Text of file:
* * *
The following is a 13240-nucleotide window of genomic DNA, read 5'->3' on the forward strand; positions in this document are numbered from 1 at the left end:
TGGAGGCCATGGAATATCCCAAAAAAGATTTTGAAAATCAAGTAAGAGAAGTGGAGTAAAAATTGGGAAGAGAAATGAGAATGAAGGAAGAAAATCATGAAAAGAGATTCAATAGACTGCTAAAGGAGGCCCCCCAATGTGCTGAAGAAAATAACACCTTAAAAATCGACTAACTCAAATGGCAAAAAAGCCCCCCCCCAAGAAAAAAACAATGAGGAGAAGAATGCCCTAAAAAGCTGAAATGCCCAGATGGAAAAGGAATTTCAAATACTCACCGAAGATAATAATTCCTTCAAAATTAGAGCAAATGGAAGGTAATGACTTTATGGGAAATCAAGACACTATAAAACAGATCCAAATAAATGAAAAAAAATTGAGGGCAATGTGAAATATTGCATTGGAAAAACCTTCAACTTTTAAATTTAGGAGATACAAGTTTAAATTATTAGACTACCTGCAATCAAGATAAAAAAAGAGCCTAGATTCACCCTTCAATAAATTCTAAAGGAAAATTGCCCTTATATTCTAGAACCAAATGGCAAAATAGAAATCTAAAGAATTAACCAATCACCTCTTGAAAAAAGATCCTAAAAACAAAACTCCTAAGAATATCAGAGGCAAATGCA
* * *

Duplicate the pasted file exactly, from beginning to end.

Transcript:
The following is a 13240-nucleotide window of genomic DNA, read 5'->3' on the forward strand; positions in this document are numbered from 1 at the left end:
TGGAGGCCATGGAATATCCCAAAAAAGATTTTGAAAATCAAGTAAGAGAAGTGGAGTAAAAATTGGGAAGAGAAATGAGAATGAAGGAAGAAAATCATGAAAAGAGATTCAATAGACTGCTAAAGGAGGCCCCCCAATGTGCTGAAGAAAATAACACCTTAAAAATCGACTAACTCAAATGGCAAAAAAGCCCCCCCCCAAGAAAAAAACAATGAGGAGAAGAATGCCCTAAAAAGCTGAAATGCCCAGATGGAAAAGGAATTTCAAATACTCACCGAAGATAATAATTCCTTCAAAATTAGAGCAAATGGAAGGTAATGACTTTATGGGAAATCAAGACACTATAAAACAGATCCAAATAAATGAAAAAAAATTGAGGGCAATGTGAAATATTGCATTGGAAAAACCTTCAACTTTTAAATTTAGGAGATACAAGTTTAAATTATTAGACTACCTGCAATCAAGATAAAAAAAGAGCCTAGATTCACCCTTCAATAAATTCTAAAGGAAAATTGCCCTTATATTCTAGAACCAAATGGCAAAATAGAAATCTAAAGAATTAACCAATCACCTCTTGAAAAAAGATCCTAAAAACAAAACTCCTAAGAATATCAGAGGCAAATGCA